Friday, September 11, 2009

Scraps from the back of the Penguin Hall Closet

It was well past the hour when sensible people should be out, Mrs. Hall remembers. Checking the bottom of the third (or was it fourth?) bottle of Sauvignon Blanc for the dregs, and sitting back contentedly, she remarked that although she felt the drink was inferior to begin with, such were the subtleties of the wine that after just one or two bottles it had improved immeasurably. It was a chummy little band; they had just consumed considerable amounts of naked oysters, and several disguised as Rockefellers and the glow of the fireplace and companionship had warmed their souls and loosed their tongues. Unka Knubby, in the corner, rousted himself from his reveries and wondered aloud how it was that folks began eating these delicacies. Funny you should ask, said Mrs. H. I've done some research recently and it's quite a story. And so she began to relate...

"The Mysterious Origins of Ingesting Oysters Revealed*"

"The sun beat down on an ancient and dissolute Norman one day, who spied an approaching Gaul; and having used up all his meager repertoire of amusement early on, and being a Norman of No Small Repute, he slung a worthy and opprobrious remark impugning the Gaul's manhood. The Gaul took the bait admirably, and marching squarely up to the Norman, demanded he name the challenge that would settle the score. The Norman, looking about and laying eyes on a fishing boat close at hand, reached into a nearby bucket of sludgy dredges and discards of a day's work and pulled forth an oyster. 'I dare you to eat what lies within,' he demanded."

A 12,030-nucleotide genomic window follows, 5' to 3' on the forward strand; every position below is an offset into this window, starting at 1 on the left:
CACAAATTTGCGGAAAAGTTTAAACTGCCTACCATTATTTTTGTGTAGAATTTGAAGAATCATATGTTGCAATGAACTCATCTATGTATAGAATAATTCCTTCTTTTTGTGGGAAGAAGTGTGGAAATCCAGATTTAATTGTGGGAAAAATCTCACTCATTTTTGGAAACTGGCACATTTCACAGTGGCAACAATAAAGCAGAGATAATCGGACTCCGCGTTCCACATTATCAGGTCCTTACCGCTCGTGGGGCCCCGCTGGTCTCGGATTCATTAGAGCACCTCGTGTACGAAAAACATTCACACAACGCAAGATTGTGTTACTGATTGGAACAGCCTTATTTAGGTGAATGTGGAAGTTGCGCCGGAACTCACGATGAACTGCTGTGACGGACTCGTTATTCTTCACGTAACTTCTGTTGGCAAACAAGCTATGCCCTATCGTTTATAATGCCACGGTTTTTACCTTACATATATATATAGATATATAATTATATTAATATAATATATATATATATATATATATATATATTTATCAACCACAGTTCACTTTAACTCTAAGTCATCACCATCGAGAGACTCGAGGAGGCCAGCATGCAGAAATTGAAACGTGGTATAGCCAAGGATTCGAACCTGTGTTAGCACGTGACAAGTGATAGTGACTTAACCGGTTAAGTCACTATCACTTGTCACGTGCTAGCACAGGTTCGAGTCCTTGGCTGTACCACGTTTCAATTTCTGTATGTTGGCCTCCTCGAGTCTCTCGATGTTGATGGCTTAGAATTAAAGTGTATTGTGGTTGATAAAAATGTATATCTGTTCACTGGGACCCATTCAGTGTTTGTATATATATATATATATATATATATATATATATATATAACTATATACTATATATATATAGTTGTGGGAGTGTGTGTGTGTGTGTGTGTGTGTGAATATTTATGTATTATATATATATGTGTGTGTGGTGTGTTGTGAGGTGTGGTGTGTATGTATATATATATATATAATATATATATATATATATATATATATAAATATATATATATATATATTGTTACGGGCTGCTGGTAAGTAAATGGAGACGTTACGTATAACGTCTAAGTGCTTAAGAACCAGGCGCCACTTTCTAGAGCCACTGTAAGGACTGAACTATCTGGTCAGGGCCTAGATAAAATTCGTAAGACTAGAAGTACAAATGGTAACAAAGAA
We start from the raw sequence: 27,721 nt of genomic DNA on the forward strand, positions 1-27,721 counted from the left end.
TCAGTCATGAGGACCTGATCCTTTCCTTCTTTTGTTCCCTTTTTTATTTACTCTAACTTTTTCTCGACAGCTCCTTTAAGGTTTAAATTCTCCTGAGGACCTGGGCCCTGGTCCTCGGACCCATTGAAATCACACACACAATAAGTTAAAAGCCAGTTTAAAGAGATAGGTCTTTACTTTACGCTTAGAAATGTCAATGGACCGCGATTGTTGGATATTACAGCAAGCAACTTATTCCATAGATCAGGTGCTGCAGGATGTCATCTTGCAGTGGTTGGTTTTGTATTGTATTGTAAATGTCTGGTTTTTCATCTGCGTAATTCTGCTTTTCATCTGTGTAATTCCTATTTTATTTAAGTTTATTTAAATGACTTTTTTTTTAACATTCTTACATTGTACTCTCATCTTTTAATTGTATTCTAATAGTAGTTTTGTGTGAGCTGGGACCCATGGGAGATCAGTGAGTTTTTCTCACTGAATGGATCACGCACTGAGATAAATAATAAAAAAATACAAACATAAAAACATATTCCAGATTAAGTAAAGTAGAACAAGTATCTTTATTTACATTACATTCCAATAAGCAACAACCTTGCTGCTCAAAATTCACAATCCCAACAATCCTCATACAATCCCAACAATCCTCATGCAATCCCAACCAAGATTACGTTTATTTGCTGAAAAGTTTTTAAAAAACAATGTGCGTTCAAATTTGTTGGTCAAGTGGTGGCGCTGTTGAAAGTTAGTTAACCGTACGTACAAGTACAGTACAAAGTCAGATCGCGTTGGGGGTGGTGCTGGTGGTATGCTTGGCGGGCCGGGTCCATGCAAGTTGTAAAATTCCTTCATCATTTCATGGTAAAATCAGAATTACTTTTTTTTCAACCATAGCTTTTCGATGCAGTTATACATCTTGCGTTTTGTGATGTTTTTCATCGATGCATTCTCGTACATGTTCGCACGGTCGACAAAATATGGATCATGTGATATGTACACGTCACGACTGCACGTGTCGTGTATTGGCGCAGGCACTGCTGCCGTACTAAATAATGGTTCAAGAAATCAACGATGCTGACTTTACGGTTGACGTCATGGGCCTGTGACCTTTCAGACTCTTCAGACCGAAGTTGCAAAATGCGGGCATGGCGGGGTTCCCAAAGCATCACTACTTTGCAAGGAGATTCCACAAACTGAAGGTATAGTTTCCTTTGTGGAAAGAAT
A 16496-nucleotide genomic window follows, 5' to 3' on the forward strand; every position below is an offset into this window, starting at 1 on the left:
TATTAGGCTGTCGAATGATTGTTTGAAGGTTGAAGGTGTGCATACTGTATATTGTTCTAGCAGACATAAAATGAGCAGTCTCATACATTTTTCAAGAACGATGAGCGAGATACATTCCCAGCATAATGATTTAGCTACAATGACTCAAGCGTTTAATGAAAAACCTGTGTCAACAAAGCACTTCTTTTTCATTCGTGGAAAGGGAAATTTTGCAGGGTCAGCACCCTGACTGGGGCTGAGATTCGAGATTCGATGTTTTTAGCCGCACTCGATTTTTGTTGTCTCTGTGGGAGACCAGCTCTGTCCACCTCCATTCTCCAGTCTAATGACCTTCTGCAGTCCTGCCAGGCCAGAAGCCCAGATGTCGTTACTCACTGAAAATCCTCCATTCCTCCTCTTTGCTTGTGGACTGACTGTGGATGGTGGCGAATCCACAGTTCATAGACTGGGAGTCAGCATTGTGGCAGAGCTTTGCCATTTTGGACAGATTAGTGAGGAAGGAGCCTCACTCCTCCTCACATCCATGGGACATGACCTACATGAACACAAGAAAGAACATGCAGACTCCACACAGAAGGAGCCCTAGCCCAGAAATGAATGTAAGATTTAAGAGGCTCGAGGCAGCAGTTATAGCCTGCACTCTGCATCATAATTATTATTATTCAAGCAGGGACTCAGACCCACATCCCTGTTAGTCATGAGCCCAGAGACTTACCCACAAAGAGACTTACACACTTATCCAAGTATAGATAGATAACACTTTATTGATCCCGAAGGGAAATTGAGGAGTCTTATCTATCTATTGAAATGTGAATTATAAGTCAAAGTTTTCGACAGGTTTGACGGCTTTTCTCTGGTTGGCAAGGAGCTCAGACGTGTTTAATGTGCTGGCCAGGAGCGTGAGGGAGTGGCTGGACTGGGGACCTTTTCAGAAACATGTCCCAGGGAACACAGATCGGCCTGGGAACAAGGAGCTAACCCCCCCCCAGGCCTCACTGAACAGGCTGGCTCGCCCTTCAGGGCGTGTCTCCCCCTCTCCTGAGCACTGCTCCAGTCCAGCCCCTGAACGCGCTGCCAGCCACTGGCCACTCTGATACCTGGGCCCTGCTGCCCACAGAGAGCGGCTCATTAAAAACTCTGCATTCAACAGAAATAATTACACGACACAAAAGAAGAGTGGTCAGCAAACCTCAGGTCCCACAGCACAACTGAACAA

"The Gaul replied, 'I'll not recede, but happily eat the phloem of this bivalve', and with a mild shudder, swallowed the snot in a shell. He closed his eyes, fighting the urge to reel; then, not being half the idiot he looked, opened his eyes and rolling them back in what feeble Gaulic lasses usually interpreted as rapture, said, 'What serendipitous slander on the part of this Norman has led me to find such ambrosia? This is the puddin' of the Gods!' The Norman, not one to miss a culinary cue, plunged his hand into the bucket for another, scrambled to open the ragged shell and slipping the slimy contents down his throat, broke into a craggy semblance of delight himself."
"The two, now smug and warm in the glow of a friendship based on mutual boondogglery, embraced; rambling forth to a cozy pub to share a cup and spread their mischief. Thus, the myth of oysters as exquisite comestibles was born."
*(Ed. note: some of the old timers from Penguin Hall may remember this from about 12 years ago; the editors at PHM thought perhaps they may like hearing it again.)

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